Monday, September 23, 2013

Review: Prisoners (2013)

Prisoners (2013)



Now that summer's over, it's time once again for the grown-ups to play. And despite being a September release, with all that implies, Prisoners rises far, far above its dump-month release date to be one of the most welcome surprises of the year. It is dark, it is brutal, and it can be slow at times (running at close to two and a half hours), but for those willing to take their time and not look away at some of this film's more grueling scenes, Prisoners is a knockout. If you're a fan of pot-boiler mystery stories but are getting burned out by their cliches, then you'll appreciate the twists that this film takes with the genre.

The film starts with two children, from two different families, being kidnapped by an unknown assailant. The initial suspect is Alex, a mentally disabled man who lives with his aunt; the police, led by Detective Loki (Jake Gyllenhaal), dismiss the man due to lack of evidence and continue on with their investigation, but Keller Dover (Hugh Jackman), the father of one of the girls, is convinced that Alex has the girls or was involved in the kidnapping. He then proceeds to kidnap Alex and torture him for information on where the girls are, later assisted by the parents of the other girl, Franklin and Nancy Birch (Terrence Howard and Viola Davis). Meanwhile, Detective Loki continues to search for the real kidnapper, leading him to Alex's aunt Holly (Melissa Leo), a pedophile priest, and a mysterious man in a hoodie.

To say anything more from there would be to risk spoilers, but suffice it to say that even if I did give spoilers, this is a film that's more about the journey and more about the destination. Hugh Jackman's Keller is a dismantling of characters like Bryan Mills from the Taken films, the family man with a badass secret who will go to any lengths to rescue his loved ones. Here, we have a character that we are meant to root for instantly, by virtue of both his personality and the circumstances he finds himself in, and yet as the film progresses, that same personality, those same circumstances, pull him down a road that makes one question if he isn't just as evil as the bad guys. One has to wonder if what he goes through in the third act is his just desserts after all of what he committed. Jackman's performance in particular helps to pull the viewer into that character and his journey into darkness, starting off sympathetic and slowly getting blinded by rage.

As I said earlier, this film is long, and it feels long. Much of the middle section of the movie revolves around Gyllenhaal's Detective Loki searching for the killer in a maze of red herrings and misdirection. You will probably be frustrated as you sit through this film's lengthy second act, wondering when they're finally going to find the bad guy, and while I would normally dock a film for that, here that frustration is the whole point. Loki is a good guy, but as a detective, he's in way over his head, constantly running in circles into false leads and dead ends. Much like Jackman, Gyllenhaal too perfectly embodied his character, a man who constantly looks as though he's one missed coffee break away from calling it quits. The dreariness of the film's wintry Pennsylvania suburbia is likewise specifically designed to beat down on the viewer, to remind us that this film is taking place in the real world of average people, not in the world of a suspense novel where the hero is guaranteed a clean-cut victory. In fact, that is kind of the point of this film: what would happen if you took a wicked villain like Buffalo Bill and had, instead of Clarice Starling or Mike Hammer, actual, real-world, small-town detectives try to handle him, and victims' families who acted realistically? The answer proposed by this film is: not a whole lot of good. Without spoiling anything, this movie gets really dark, really fast, building up to an ending that I can only say rivals Inception in how it uses a note of ambiguity to keep the tension going even after you're in the car driving home.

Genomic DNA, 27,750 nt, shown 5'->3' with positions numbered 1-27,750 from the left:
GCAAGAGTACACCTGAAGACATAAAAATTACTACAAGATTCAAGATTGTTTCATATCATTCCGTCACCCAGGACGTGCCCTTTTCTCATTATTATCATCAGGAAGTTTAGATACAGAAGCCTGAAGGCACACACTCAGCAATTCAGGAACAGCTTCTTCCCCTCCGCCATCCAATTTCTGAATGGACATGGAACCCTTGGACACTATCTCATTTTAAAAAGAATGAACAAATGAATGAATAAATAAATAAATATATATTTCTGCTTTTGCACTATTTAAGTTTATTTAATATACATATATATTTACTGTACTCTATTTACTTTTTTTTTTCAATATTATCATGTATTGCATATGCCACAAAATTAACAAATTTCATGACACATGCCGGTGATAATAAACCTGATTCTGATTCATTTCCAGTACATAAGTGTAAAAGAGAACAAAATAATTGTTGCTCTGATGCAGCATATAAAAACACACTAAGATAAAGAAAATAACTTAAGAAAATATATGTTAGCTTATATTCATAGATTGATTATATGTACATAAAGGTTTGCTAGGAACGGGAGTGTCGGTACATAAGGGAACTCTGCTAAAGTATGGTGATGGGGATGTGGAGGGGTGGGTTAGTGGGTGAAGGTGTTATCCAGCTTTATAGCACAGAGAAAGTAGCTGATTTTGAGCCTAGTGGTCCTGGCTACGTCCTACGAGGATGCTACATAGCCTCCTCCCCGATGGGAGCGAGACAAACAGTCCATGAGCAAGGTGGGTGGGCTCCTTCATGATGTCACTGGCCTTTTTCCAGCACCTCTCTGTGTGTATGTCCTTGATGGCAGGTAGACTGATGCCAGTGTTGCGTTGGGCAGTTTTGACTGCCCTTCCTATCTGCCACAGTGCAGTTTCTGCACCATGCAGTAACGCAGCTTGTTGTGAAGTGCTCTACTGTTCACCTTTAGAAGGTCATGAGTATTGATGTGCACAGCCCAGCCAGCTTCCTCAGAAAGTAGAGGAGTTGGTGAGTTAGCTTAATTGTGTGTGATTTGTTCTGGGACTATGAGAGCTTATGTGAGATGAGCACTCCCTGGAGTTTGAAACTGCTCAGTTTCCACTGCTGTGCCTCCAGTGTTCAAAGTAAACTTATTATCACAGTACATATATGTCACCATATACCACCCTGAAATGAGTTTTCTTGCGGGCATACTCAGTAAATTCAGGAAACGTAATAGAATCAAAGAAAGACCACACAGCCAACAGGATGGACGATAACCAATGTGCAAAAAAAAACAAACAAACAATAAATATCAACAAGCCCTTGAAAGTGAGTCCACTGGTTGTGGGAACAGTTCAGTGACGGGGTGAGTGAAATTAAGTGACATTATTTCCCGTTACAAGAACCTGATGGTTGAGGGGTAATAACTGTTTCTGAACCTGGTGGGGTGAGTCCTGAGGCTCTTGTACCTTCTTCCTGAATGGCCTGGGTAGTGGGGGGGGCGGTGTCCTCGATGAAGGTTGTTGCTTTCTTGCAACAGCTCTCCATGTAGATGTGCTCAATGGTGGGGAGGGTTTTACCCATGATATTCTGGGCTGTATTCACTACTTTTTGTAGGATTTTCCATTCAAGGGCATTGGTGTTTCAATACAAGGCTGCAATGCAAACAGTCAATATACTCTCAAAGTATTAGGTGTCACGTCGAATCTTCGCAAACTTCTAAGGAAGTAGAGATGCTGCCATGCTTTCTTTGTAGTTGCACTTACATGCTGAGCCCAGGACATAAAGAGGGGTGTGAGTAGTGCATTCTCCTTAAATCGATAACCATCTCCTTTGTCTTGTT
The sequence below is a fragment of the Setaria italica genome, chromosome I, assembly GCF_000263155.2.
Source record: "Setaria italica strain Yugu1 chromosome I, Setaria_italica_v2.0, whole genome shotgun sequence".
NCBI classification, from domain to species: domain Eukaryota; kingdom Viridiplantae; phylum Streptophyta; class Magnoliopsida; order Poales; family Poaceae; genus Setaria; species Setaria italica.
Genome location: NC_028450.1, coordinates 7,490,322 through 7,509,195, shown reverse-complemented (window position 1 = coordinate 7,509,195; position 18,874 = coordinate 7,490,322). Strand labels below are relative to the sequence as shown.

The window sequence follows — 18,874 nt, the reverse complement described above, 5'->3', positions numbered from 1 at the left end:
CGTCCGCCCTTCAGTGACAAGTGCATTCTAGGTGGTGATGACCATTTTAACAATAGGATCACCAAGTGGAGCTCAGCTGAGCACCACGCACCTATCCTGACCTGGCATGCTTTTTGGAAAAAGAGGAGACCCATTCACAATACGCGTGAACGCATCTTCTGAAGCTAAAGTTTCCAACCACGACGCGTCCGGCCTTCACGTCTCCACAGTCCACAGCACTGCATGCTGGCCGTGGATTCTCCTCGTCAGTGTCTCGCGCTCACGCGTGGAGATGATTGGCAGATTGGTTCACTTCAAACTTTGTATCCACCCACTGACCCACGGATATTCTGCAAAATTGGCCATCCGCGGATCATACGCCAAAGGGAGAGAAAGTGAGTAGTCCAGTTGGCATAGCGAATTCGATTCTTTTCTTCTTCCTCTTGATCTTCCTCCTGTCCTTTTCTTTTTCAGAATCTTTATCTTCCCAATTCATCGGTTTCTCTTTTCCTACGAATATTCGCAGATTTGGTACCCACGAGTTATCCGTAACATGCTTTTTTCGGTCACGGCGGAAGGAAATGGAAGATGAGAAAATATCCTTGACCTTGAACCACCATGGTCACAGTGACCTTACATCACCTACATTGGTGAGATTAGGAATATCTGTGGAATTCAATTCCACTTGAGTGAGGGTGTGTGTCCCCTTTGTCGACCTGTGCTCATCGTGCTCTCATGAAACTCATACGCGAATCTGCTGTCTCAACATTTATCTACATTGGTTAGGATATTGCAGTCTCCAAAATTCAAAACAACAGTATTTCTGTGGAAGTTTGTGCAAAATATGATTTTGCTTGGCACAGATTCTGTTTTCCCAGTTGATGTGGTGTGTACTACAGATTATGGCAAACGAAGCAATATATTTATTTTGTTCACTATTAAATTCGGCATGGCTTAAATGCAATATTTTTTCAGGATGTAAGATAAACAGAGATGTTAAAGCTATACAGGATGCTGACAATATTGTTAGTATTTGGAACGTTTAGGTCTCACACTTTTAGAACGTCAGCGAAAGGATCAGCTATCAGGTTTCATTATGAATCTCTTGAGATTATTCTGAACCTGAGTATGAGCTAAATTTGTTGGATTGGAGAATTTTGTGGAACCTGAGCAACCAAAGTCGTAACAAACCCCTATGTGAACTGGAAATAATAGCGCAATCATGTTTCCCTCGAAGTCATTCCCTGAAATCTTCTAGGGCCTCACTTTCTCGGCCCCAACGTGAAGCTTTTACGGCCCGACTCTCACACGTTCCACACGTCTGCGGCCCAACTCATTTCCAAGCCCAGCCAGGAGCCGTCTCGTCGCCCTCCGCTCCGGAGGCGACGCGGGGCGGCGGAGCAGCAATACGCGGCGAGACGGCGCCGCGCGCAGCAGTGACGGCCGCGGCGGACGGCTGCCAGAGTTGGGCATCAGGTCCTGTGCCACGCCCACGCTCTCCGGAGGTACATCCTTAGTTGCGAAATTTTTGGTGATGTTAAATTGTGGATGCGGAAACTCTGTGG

Score: 5 out of 5

Every piece of this movie is so very well put together that even the parts that, in any other movie, would drag it down reinforce it instead. It's a grueling watch, but one that is absolutely worth your time.

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